Although permanent teeth can last a lifetime, there are various reasons as to why a tooth may need to be removed or extracted or why you will need to consider a Tooth extraction procedure:
- A tooth may have become damaged or decayed.
- If the tooth have become damaged or decayed, this may extend to the pulp where the nerves and blood vessels are found, leading to a severe infection.
- You may have a crowded mouth and may need preparation for orthodontic treatment, or another tooth cannot break through the gum because there is not room in your mouth for it.
- The risk of infection in a particular tooth may be enough of a reason to remove it.
- An extraction may be necessary where gum disease had occurred. ‘Periodontal disease’ is an infection of the tissue and bones that surround and support the teeth.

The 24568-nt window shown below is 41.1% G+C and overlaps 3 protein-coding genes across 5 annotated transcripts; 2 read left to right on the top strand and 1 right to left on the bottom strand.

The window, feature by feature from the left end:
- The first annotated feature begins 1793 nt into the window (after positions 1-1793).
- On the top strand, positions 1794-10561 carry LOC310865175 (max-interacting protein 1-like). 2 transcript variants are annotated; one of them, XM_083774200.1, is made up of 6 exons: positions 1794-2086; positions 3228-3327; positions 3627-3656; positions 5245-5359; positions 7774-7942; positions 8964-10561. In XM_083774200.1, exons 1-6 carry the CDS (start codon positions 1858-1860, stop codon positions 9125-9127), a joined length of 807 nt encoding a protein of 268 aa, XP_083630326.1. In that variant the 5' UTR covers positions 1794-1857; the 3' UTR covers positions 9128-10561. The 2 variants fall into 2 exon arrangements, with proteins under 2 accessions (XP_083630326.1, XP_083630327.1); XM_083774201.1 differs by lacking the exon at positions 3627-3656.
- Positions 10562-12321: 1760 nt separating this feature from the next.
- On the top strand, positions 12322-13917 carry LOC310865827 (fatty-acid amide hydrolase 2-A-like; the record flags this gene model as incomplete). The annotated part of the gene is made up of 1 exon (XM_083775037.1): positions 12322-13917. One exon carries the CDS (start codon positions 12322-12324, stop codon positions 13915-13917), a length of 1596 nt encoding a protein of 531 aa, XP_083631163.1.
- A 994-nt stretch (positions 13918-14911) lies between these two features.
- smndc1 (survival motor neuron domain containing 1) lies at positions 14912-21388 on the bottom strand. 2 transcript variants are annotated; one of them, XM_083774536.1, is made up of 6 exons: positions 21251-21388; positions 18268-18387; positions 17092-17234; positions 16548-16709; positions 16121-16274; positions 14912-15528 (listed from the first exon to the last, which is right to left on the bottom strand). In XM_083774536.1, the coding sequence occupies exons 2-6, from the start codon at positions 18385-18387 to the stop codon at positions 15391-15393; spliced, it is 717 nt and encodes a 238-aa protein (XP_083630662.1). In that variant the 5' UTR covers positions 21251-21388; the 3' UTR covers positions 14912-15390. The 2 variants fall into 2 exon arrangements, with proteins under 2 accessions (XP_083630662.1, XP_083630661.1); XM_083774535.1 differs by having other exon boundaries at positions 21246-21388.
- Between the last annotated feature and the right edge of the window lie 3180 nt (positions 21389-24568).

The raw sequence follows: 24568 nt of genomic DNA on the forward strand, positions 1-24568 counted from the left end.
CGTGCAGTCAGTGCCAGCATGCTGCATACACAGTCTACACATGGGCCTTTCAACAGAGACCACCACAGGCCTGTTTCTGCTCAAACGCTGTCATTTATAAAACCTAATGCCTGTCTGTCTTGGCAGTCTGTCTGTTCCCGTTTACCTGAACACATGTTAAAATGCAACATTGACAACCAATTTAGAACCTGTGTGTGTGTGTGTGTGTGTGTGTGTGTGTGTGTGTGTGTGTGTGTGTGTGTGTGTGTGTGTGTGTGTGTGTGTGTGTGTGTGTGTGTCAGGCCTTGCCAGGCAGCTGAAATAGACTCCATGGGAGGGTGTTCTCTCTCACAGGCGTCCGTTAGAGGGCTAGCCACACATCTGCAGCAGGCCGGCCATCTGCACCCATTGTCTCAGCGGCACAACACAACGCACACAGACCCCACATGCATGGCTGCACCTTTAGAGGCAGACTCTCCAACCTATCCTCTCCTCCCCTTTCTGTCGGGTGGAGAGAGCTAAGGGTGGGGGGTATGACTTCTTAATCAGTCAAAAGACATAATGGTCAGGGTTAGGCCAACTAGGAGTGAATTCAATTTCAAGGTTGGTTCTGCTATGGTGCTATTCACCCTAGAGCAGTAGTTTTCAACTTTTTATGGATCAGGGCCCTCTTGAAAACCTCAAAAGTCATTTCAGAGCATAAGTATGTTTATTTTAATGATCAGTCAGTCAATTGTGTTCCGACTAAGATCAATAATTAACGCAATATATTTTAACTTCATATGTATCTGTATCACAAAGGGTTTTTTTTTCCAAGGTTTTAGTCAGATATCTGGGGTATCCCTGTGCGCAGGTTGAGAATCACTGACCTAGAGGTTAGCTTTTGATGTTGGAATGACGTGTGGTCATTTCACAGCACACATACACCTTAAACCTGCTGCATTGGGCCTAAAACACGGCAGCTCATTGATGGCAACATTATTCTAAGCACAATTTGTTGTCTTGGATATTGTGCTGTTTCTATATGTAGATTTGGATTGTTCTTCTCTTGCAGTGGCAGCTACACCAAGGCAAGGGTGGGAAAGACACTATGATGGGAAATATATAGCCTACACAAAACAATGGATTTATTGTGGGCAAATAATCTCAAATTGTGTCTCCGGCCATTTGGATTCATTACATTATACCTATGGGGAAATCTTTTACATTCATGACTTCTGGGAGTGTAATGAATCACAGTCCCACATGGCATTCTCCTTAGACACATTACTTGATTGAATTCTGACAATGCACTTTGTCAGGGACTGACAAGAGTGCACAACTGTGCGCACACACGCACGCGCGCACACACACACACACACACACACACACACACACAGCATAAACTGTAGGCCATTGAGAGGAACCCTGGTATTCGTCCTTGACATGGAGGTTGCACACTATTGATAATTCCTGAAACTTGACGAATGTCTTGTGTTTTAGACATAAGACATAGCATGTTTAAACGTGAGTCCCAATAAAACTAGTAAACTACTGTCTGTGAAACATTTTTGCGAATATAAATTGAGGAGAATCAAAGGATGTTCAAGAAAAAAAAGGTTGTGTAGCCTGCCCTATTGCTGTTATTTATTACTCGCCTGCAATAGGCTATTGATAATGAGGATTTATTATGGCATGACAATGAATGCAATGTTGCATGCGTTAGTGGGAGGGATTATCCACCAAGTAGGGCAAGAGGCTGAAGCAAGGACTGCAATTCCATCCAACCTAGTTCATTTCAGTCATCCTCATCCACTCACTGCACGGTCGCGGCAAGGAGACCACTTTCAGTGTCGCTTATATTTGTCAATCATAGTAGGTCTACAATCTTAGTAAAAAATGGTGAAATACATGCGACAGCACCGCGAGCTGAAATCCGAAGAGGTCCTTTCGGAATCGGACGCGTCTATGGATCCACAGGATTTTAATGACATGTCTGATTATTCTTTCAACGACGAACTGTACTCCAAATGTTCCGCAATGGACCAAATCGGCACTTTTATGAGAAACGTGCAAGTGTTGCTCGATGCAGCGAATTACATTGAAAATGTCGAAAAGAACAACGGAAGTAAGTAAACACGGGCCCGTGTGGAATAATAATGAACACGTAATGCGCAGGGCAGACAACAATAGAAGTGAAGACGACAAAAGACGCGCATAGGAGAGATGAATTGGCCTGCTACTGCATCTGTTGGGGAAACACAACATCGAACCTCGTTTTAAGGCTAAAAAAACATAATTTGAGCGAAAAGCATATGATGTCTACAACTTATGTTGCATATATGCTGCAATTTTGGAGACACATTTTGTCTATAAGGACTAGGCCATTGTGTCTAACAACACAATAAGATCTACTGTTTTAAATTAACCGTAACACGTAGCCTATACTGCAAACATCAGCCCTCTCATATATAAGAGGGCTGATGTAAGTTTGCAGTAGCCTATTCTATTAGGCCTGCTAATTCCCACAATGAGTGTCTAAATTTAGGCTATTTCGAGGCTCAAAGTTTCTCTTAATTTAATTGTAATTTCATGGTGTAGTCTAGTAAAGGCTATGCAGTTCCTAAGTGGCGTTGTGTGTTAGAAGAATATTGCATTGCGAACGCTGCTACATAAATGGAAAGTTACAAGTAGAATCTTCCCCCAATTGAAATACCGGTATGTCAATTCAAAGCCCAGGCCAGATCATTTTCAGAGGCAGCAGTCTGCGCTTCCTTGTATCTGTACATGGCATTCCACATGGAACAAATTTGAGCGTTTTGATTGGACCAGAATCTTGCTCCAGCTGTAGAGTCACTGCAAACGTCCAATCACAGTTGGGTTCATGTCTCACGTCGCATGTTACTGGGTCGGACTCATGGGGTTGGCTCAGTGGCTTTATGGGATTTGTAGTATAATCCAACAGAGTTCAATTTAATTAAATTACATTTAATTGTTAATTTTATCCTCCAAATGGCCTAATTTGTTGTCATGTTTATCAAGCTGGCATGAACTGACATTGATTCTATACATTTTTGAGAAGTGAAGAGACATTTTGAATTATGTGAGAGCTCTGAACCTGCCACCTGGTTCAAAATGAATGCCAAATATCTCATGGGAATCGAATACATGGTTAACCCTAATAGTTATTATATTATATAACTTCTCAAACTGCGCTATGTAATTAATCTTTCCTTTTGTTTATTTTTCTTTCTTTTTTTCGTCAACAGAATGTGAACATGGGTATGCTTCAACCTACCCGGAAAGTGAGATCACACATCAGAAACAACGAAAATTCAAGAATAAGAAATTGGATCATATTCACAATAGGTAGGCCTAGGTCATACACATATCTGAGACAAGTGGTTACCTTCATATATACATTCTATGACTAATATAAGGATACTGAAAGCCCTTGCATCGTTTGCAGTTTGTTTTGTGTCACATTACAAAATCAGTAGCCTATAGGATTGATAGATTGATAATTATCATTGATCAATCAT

Before removing a tooth, you will be given an injection of local anesthetic to numb the area where the tooth will be removed. General anesthetic is also available, and is preferred when extracting various teeth or a tooth is impacted. It may be possible to extract a tooth as a whole, but it may also be easier to take a tooth out in pieces.
Once a tooth has been extracted, a blood clot usually forms in the socket. It is encourages packing a gauze pad into the socket and getting you to bite down on it to help stop the bleeding. Usually, self-dissolving stitched will be placed to close the gum edges. In the event that the blood clot in the socket breaks loose (‘dry socket’), we will place a special dressing over the socket for a few days, while a new clot forms.
This is a fairly common procedure usually in wisdom teeth extrications. See also our wisdom teeth extraction page